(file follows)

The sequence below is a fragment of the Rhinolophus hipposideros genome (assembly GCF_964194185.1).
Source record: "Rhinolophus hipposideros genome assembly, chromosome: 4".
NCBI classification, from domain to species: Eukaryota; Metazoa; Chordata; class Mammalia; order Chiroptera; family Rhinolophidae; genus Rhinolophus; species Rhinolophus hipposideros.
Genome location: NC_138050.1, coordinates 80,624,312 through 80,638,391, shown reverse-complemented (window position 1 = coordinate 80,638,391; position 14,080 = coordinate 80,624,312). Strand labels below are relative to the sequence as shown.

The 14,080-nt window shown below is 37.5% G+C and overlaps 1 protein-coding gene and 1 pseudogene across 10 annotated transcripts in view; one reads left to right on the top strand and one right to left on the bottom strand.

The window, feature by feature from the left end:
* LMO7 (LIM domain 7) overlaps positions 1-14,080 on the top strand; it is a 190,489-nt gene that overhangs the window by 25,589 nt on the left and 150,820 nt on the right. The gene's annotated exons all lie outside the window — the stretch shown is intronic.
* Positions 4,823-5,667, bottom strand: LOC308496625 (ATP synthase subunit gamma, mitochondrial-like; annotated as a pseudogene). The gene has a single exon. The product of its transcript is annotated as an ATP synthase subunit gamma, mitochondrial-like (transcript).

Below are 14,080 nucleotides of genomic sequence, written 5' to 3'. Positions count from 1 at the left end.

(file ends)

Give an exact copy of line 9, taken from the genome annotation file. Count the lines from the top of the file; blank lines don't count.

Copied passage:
Below are 14,080 nucleotides of genomic sequence, written 5' to 3'. Positions count from 1 at the left end.